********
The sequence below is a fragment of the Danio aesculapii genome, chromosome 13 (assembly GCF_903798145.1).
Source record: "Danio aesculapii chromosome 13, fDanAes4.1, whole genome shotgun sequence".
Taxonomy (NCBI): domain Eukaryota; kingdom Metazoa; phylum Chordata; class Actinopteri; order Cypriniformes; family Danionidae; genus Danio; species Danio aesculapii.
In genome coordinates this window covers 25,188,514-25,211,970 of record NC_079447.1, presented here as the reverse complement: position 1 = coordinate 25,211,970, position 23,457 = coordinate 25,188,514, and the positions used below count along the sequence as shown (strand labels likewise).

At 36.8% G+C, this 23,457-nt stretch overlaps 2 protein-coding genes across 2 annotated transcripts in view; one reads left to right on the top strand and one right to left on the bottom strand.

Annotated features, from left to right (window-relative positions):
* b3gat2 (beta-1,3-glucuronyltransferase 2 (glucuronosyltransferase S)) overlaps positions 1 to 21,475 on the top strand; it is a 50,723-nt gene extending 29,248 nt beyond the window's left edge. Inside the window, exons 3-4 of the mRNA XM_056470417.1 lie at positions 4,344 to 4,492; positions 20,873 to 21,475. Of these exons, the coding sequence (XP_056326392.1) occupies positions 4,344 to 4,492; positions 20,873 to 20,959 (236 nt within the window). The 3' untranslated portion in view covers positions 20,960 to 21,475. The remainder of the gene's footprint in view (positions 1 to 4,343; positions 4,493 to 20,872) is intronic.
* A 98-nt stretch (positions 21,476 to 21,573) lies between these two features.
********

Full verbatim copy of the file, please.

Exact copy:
The sequence below is a fragment of the Danio aesculapii genome, chromosome 13 (assembly GCF_903798145.1).
Source record: "Danio aesculapii chromosome 13, fDanAes4.1, whole genome shotgun sequence".
Taxonomy (NCBI): domain Eukaryota; kingdom Metazoa; phylum Chordata; class Actinopteri; order Cypriniformes; family Danionidae; genus Danio; species Danio aesculapii.
In genome coordinates this window covers 25,188,514-25,211,970 of record NC_079447.1, presented here as the reverse complement: position 1 = coordinate 25,211,970, position 23,457 = coordinate 25,188,514, and the positions used below count along the sequence as shown (strand labels likewise).

At 36.8% G+C, this 23,457-nt stretch overlaps 2 protein-coding genes across 2 annotated transcripts in view; one reads left to right on the top strand and one right to left on the bottom strand.

Annotated features, from left to right (window-relative positions):
* b3gat2 (beta-1,3-glucuronyltransferase 2 (glucuronosyltransferase S)) overlaps positions 1 to 21,475 on the top strand; it is a 50,723-nt gene extending 29,248 nt beyond the window's left edge. Inside the window, exons 3-4 of the mRNA XM_056470417.1 lie at positions 4,344 to 4,492; positions 20,873 to 21,475. Of these exons, the coding sequence (XP_056326392.1) occupies positions 4,344 to 4,492; positions 20,873 to 20,959 (236 nt within the window). The 3' untranslated portion in view covers positions 20,960 to 21,475. The remainder of the gene's footprint in view (positions 1 to 4,343; positions 4,493 to 20,872) is intronic.
* A 98-nt stretch (positions 21,476 to 21,573) lies between these two features.